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  • Wanda Gág Read Aloud Honor Book Award 2011 

    The Cow Loves Cookies written by Karma Wilson, illustrated by Marcellus Hall, and published by Margaret K. McElderry Books, an imprint of Simon & Schuster, 2010.  

    Cow Loves CookiesThe story opens with an engaging cover of the farmer offering the cow a cookie, continues on the endpapers with a scene of the farm, and commences with the farmer carrying a huge bale of hay to the horse. The rhyming, repetitive text begins: “Whenever Farmer feeds the horse, he feeds the horsey hay, of course. The horse loves to nibble hay. He eats it every single day. But the cow loves cookies.” The story continues with Farmer feeding the chickens, the geese, the pigs, the dog, and finally the cow. It is then that readers learn why the cow loves cookies. Farmer and cow have made a deal; every day Farmer packs a picnic lunch of cookies, and the cow gives milk for dunking. Both are happy as “They both LOVE milk and cookies!”

    Cartoon style watercolor and ink illustrations with bold black outlines show uncluttered scenes of the farm and the animals. Children especially enjoyed the scene of the oinking, snorting pigs, eating their gooey slop. Readers reported that the illustrations were easily viewed by groups of children.

    This story was read to children from ages three through six. Children enjoyed making the animal sounds and repeating “the cow loves cookies.” Students thought the book was funny and especially enjoyed the ending when “the duck loves quakers.” Adults enjoyed reading this story aloud and appreciated the rhyming flow of the text. Children showed intent attention, looked at the book after read aloud sessions, and wanted it read again. Preschool teachers agreed that “All of the students just loved this book.”

    Karma Wilson and her family live on a small ranch in Montana. Marcellus Hall, who resides in New York, is both an illustrator and musician. CAROL HANSON SIBLEY

    Interrupting Chicken written by David Ezra Stein and published by Candlewick Press, 2010.
    Interrupting ChickenIt is bedtime for little chicken. The little chicken’s Papa agrees to read a bedtime story, as long as Chicken doesn’t interrupt. She promises again and again that she won’t disturb him, but again and again she gets in the way! By jumping on to the actual pages of the fairy tale “storybook,” Chicken warns the surprised characters of the hidden dangers, thereby saving everyone a whole lot of trouble. Her exasperated father gives Chicken three chances to stay quiet, but when she doesn’t, and there are no more stories to read, Chicken must come up with her own bedtime story. Stein’s illustrations, done in watercolor, water-soluble crayon, china marker, pen, opaque white ink, and tea, are saturated with vibrant colors that reflect the playful and excitable spirit that the little chicken embodies.

    This was an extremely successful book with students ages four to ten. Children were laughing throughout the story; one 3rd grade girl even commented that “it was probably the funniest book I ever heard.” Children enjoyed the inclusion of folk tales within the story and especially loved it when Chicken would interrupt the stories. All children paid very close attention to the story. The mother of a four-year-old, who normally doesn’t like to sit and read books, was very impressed by her young daughter’s attention to this story. Readers enjoyed the book as well, stating that it was one of their favorites and that they enjoyed “getting into” the characters. One reader got so into the role, she lost her voice after reading the book!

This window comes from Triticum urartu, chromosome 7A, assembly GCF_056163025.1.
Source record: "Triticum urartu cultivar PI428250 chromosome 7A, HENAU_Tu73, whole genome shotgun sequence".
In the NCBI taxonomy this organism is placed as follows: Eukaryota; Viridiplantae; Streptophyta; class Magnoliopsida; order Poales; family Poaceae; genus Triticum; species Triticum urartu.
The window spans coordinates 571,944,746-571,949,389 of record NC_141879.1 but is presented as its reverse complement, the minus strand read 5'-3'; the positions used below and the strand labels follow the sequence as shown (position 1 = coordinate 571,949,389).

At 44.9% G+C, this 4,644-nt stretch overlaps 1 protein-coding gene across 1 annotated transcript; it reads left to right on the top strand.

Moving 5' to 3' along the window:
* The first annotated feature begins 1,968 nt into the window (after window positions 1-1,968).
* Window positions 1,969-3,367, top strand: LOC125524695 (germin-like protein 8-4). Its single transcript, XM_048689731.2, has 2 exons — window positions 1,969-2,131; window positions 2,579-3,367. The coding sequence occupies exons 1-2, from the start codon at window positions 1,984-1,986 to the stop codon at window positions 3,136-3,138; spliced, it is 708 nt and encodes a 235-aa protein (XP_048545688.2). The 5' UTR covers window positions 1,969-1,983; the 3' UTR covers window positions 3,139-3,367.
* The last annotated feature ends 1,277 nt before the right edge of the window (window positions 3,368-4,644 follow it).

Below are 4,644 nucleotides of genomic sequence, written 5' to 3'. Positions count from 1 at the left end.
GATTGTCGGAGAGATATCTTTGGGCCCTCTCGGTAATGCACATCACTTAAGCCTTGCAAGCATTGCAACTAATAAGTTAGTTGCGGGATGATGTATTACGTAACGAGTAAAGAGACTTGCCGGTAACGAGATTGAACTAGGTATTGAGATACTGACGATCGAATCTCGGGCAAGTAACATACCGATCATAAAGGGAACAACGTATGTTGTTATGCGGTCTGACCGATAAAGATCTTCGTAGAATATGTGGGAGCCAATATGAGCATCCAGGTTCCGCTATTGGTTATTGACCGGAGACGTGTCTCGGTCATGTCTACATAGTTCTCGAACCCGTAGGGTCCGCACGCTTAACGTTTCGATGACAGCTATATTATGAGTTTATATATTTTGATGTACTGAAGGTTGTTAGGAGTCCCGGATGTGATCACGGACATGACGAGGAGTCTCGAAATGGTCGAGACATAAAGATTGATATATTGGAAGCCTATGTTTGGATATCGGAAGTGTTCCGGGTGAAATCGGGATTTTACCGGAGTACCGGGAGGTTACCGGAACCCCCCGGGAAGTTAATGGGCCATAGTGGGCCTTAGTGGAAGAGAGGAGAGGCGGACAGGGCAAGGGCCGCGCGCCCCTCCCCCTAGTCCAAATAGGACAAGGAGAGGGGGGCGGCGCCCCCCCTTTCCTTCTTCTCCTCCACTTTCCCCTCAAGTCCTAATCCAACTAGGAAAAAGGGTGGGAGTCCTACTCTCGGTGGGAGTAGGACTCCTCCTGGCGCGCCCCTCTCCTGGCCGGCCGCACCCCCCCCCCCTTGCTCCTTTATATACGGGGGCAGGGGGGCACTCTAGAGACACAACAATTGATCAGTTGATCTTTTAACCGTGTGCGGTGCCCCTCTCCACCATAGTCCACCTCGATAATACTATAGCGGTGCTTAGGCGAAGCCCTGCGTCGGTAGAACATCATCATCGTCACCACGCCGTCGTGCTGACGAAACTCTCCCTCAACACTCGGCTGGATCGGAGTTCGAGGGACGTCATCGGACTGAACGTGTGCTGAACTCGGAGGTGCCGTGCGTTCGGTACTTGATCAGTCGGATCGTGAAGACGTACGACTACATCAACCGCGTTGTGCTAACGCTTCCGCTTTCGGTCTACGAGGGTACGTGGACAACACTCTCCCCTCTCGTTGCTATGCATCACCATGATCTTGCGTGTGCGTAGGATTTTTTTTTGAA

David Ezra Stein lives in Kew Gardens, New York, with his wife, Miriam.

    A story-hour kit for this book is available on the publisher’s website. BRITTANY LAZUR

    That Cat Can't Stay written by Thad Krasnesky, illustrated by David Parkins, and published by Flashlight Press, 2010.
    That Cat Can't StayIn a comic rhyming text, the narrator tells the tale of how five cats and eventually one dog are added to a family. Mom brings home stray cat after stray cat and Dad firmly replies: “That creature cannot stay./There’s no use begging./Don’t say please./I don’t like cats. They scratch my knees./And I don’t want to have to shout,/so kindly put/that cat-thing out.” While Mom pretends to comply, she knows just how to manipulate soft-hearted Dad: “I’ll put him back outside,/I’m sure he’ll find some place to hide,/away from all the rain and hail/which just might drench him, nose to tail.” The young son and daughter witness each encounter and make the cats their own, but it is Dad that the cats prefer. Each scenario is funnier than the last with Dad ranting and raving but always relenting. Finally, Dad gets just what he wants—a sad and lonely pup he found at the pound. The book concludes with a funny family portrait, including five cats, and one dog.

    The cartoon style, pen and ink and watercolor illustrations are at the heart of this comedy. The exaggerated facial expressions, especially those of Dad, are laugh-out-loud funny. One reader commented how the humorous vignettes of the Dad, proclaiming why he doesn’t want another cat, kept the children entertained.

    Students from age four through eight greatly enjoyed this book. One second grade teacher called the book “brilliant” and said her students “loved it.” Children moved closer as the book was read and enjoyed repeating the refrain.

    Thad Krasnesky, an Army major, lives at West Point, New York with his wife and two daughters. David Parkins, who lives with his wife and daughter in Lansdowne, Ontario, Canada, is also known for his political cartoons and editorial illustrations.

    An activity kit for this book is available on the publisher's website. CAROL HANSON SIBLEY